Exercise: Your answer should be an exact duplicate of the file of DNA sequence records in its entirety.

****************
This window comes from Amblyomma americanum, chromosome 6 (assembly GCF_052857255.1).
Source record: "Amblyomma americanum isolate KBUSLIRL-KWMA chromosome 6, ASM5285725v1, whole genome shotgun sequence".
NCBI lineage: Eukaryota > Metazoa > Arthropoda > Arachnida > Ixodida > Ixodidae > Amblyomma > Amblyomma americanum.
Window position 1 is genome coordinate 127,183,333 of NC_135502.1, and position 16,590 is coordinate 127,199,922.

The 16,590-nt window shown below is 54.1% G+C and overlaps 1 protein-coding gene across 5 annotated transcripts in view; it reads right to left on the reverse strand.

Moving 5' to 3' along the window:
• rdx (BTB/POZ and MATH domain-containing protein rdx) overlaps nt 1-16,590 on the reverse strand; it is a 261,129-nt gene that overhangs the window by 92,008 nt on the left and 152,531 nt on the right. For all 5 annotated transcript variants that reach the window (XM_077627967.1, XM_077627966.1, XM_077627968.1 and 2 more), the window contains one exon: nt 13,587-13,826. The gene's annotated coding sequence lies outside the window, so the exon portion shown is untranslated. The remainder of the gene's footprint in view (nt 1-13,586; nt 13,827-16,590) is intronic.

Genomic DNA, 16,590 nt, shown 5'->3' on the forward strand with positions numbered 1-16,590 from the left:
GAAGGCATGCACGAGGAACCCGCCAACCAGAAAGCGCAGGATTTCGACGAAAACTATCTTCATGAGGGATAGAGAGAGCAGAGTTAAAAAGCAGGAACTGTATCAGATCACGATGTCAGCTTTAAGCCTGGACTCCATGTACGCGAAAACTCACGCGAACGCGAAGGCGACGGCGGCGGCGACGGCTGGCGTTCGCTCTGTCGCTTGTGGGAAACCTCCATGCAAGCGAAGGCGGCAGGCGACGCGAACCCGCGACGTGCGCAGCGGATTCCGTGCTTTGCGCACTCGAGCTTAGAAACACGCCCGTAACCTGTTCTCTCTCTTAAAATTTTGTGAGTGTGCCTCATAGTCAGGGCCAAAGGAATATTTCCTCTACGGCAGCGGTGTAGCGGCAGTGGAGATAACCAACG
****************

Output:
This window comes from Amblyomma americanum, chromosome 6 (assembly GCF_052857255.1).
Source record: "Amblyomma americanum isolate KBUSLIRL-KWMA chromosome 6, ASM5285725v1, whole genome shotgun sequence".
NCBI lineage: Eukaryota > Metazoa > Arthropoda > Arachnida > Ixodida > Ixodidae > Amblyomma > Amblyomma americanum.
Window position 1 is genome coordinate 127,183,333 of NC_135502.1, and position 16,590 is coordinate 127,199,922.

The 16,590-nt window shown below is 54.1% G+C and overlaps 1 protein-coding gene across 5 annotated transcripts in view; it reads right to left on the reverse strand.

Moving 5' to 3' along the window:
• rdx (BTB/POZ and MATH domain-containing protein rdx) overlaps nt 1-16,590 on the reverse strand; it is a 261,129-nt gene that overhangs the window by 92,008 nt on the left and 152,531 nt on the right. For all 5 annotated transcript variants that reach the window (XM_077627967.1, XM_077627966.1, XM_077627968.1 and 2 more), the window contains one exon: nt 13,587-13,826. The gene's annotated coding sequence lies outside the window, so the exon portion shown is untranslated. The remainder of the gene's footprint in view (nt 1-13,586; nt 13,827-16,590) is intronic.

Genomic DNA, 16,590 nt, shown 5'->3' on the forward strand with positions numbered 1-16,590 from the left:
GAAGGCATGCACGAGGAACCCGCCAACCAGAAAGCGCAGGATTTCGACGAAAACTATCTTCATGAGGGATAGAGAGAGCAGAGTTAAAAAGCAGGAACTGTATCAGATCACGATGTCAGCTTTAAGCCTGGACTCCATGTACGCGAAAACTCACGCGAACGCGAAGGCGACGGCGGCGGCGACGGCTGGCGTTCGCTCTGTCGCTTGTGGGAAACCTCCATGCAAGCGAAGGCGGCAGGCGACGCGAACCCGCGACGTGCGCAGCGGATTCCGTGCTTTGCGCACTCGAGCTTAGAAACACGCCCGTAACCTGTTCTCTCTCTTAAAATTTTGTGAGTGTGCCTCATAGTCAGGGCCAAAGGAATATTTCCTCTACGGCAGCGGTGTAGCGGCAGTGGAGATAACCAACG